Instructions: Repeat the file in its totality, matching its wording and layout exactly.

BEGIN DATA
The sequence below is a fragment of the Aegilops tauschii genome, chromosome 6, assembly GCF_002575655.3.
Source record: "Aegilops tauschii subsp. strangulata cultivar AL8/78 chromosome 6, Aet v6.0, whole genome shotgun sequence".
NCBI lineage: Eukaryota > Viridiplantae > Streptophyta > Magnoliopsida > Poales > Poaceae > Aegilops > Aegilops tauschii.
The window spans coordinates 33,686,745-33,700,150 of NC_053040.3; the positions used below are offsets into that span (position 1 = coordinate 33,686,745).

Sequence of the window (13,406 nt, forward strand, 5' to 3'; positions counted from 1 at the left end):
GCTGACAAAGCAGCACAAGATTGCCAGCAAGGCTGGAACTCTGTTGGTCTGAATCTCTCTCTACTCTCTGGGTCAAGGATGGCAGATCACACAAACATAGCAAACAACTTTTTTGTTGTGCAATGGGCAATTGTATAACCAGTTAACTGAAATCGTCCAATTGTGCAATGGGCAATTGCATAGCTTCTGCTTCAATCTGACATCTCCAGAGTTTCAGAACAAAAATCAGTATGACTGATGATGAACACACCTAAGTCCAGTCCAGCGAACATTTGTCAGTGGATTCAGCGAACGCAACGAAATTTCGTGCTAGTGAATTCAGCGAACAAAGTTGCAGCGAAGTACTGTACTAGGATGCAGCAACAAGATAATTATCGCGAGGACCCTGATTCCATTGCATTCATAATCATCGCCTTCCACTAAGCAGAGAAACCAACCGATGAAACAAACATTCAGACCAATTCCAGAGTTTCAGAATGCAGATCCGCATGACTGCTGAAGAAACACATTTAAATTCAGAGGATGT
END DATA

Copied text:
The sequence below is a fragment of the Aegilops tauschii genome, chromosome 6, assembly GCF_002575655.3.
Source record: "Aegilops tauschii subsp. strangulata cultivar AL8/78 chromosome 6, Aet v6.0, whole genome shotgun sequence".
NCBI lineage: Eukaryota > Viridiplantae > Streptophyta > Magnoliopsida > Poales > Poaceae > Aegilops > Aegilops tauschii.
The window spans coordinates 33,686,745-33,700,150 of NC_053040.3; the positions used below are offsets into that span (position 1 = coordinate 33,686,745).

Sequence of the window (13,406 nt, forward strand, 5' to 3'; positions counted from 1 at the left end):
GCTGACAAAGCAGCACAAGATTGCCAGCAAGGCTGGAACTCTGTTGGTCTGAATCTCTCTCTACTCTCTGGGTCAAGGATGGCAGATCACACAAACATAGCAAACAACTTTTTTGTTGTGCAATGGGCAATTGTATAACCAGTTAACTGAAATCGTCCAATTGTGCAATGGGCAATTGCATAGCTTCTGCTTCAATCTGACATCTCCAGAGTTTCAGAACAAAAATCAGTATGACTGATGATGAACACACCTAAGTCCAGTCCAGCGAACATTTGTCAGTGGATTCAGCGAACGCAACGAAATTTCGTGCTAGTGAATTCAGCGAACAAAGTTGCAGCGAAGTACTGTACTAGGATGCAGCAACAAGATAATTATCGCGAGGACCCTGATTCCATTGCATTCATAATCATCGCCTTCCACTAAGCAGAGAAACCAACCGATGAAACAAACATTCAGACCAATTCCAGAGTTTCAGAATGCAGATCCGCATGACTGCTGAAGAAACACATTTAAATTCAGAGGATGT